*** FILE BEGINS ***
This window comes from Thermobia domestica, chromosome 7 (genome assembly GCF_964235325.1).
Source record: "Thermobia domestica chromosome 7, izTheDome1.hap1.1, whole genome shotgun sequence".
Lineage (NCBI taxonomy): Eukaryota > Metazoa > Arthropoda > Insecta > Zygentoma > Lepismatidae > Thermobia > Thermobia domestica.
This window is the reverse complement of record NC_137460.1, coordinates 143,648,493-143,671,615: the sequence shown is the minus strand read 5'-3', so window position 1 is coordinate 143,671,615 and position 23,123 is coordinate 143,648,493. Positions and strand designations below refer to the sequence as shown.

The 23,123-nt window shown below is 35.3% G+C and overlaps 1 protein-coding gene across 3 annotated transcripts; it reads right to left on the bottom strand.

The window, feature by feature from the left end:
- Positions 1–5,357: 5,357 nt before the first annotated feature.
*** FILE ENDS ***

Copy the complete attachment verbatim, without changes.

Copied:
This window comes from Thermobia domestica, chromosome 7 (genome assembly GCF_964235325.1).
Source record: "Thermobia domestica chromosome 7, izTheDome1.hap1.1, whole genome shotgun sequence".
Lineage (NCBI taxonomy): Eukaryota > Metazoa > Arthropoda > Insecta > Zygentoma > Lepismatidae > Thermobia > Thermobia domestica.
This window is the reverse complement of record NC_137460.1, coordinates 143,648,493-143,671,615: the sequence shown is the minus strand read 5'-3', so window position 1 is coordinate 143,671,615 and position 23,123 is coordinate 143,648,493. Positions and strand designations below refer to the sequence as shown.

The 23,123-nt window shown below is 35.3% G+C and overlaps 1 protein-coding gene across 3 annotated transcripts; it reads right to left on the bottom strand.

The window, feature by feature from the left end:
- Positions 1–5,357: 5,357 nt before the first annotated feature.